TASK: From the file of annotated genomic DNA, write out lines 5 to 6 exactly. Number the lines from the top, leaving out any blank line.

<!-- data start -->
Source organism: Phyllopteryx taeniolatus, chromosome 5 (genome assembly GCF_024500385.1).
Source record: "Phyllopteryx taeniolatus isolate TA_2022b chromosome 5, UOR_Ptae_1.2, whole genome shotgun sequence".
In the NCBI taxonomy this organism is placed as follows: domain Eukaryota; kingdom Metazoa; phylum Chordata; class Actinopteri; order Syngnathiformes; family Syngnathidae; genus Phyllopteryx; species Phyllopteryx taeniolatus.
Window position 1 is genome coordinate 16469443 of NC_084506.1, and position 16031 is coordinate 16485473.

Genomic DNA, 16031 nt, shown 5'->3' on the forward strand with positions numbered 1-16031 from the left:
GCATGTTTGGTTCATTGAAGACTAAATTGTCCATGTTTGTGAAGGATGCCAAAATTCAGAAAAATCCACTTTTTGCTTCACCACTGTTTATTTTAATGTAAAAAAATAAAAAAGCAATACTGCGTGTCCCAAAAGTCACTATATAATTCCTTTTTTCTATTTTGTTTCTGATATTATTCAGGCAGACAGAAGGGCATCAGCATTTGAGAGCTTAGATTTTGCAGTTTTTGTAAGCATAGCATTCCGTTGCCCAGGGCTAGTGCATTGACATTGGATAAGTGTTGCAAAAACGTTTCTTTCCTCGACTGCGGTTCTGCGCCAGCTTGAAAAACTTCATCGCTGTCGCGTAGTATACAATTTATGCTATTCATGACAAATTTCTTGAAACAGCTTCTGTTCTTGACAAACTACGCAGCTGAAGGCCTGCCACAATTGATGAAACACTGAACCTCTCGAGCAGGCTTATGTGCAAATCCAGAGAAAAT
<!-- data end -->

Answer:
Genomic DNA, 16031 nt, shown 5'->3' on the forward strand with positions numbered 1-16031 from the left:
GCATGTTTGGTTCATTGAAGACTAAATTGTCCATGTTTGTGAAGGATGCCAAAATTCAGAAAAATCCACTTTTTGCTTCACCACTGTTTATTTTAATGTAAAAAAATAAAAAAGCAATACTGCGTGTCCCAAAAGTCACTATATAATTCCTTTTTTCTATTTTGTTTCTGATATTATTCAGGCAGACAGAAGGGCATCAGCATTTGAGAGCTTAGATTTTGCAGTTTTTGTAAGCATAGCATTCCGTTGCCCAGGGCTAGTGCATTGACATTGGATAAGTGTTGCAAAAACGTTTCTTTCCTCGACTGCGGTTCTGCGCCAGCTTGAAAAACTTCATCGCTGTCGCGTAGTATACAATTTATGCTATTCATGACAAATTTCTTGAAACAGCTTCTGTTCTTGACAAACTACGCAGCTGAAGGCCTGCCACAATTGATGAAACACTGAACCTCTCGAGCAGGCTTATGTGCAAATCCAGAGAAAAT